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This article was published 22/7/2014 (769 days ago), so information in it may no longer be current.
Peter Nygård received a setback in current legal challenges in the Bahamas regarding his efforts to rebuild his mansion by the sea, but the former Winnipeg fashion mogul is intent on pursuing the project.
An environmental advocacy group called the Save the Bays recently won a ruling from Bahamas Supreme Court that they say halts the approval process for the construction project.
In their filing to the Supreme Court, they stated that a judicial review is required because of a "consultation process that is fundamentally flawed and procedurally unfair with a view to retrospectively authorizing the illegal construction, dredging and land reclamation activities that have taken place in and around Clifton Bay since 1984."
Nygård's residence is at the tip of a peninsula on the north side of Clifton Bay on the island of New Providence in the Bahamas. The residence suffered a serious fire in 2009.
A Save the Bays release said it was granted an injunction restraining the Bahamas government from making decisions on any applications by Nygård until mid-August.
Nygård's side says although he's been the subject of the proceedings, Nygård has not been given an opportunity to be heard. Nygård has filed applications before the court seeking standing so that he can be heard by the court.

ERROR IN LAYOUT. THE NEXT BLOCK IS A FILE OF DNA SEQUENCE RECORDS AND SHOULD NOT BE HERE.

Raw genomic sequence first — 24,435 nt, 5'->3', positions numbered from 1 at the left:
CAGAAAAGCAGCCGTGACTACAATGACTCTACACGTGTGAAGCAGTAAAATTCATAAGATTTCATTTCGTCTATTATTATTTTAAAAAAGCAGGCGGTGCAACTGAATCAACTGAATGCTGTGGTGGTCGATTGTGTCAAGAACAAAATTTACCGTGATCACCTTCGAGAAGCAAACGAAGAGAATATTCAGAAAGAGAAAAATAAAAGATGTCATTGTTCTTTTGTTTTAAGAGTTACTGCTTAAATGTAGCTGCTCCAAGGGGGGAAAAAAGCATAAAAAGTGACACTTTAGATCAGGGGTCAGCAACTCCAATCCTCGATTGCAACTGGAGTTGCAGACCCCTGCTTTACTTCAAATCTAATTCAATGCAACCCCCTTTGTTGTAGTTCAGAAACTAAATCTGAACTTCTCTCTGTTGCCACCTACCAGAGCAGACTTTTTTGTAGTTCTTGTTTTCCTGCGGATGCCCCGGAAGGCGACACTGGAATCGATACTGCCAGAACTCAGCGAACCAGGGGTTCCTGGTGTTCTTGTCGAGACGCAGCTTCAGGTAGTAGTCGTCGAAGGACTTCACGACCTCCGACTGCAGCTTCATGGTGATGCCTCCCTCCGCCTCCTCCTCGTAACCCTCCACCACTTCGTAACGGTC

"This is clearly a campaign orchestrated to deprive Mr. Nygård of his use of Nygård Cay. Mr. Nygård should clearly have standing to ensure the fairness and integrity of the process," Nygård's lawyer, Thomas Evans, said in a statement.
"This is an important day. It continues the work of our organization in upholding the rule of law in the Bahamas in the protection of human rights," Fred Smith, director of legal affairs for Save the Bays, said in a statement. "We continue to attempt to teach the government that the public will no longer sit idly by and tolerate the destruction of the environment as a result of cosy relationships between politicians and developers."
From Nygård's point of view, the legal challenge is all part of a long-running dispute with his neighbour, Louis Bacon.
"Save the Bays is yet another vehicle for Mr. Bacon to prevent Mr. Nygård from reconstructing his residence," said a release from Nygård's public relations firm.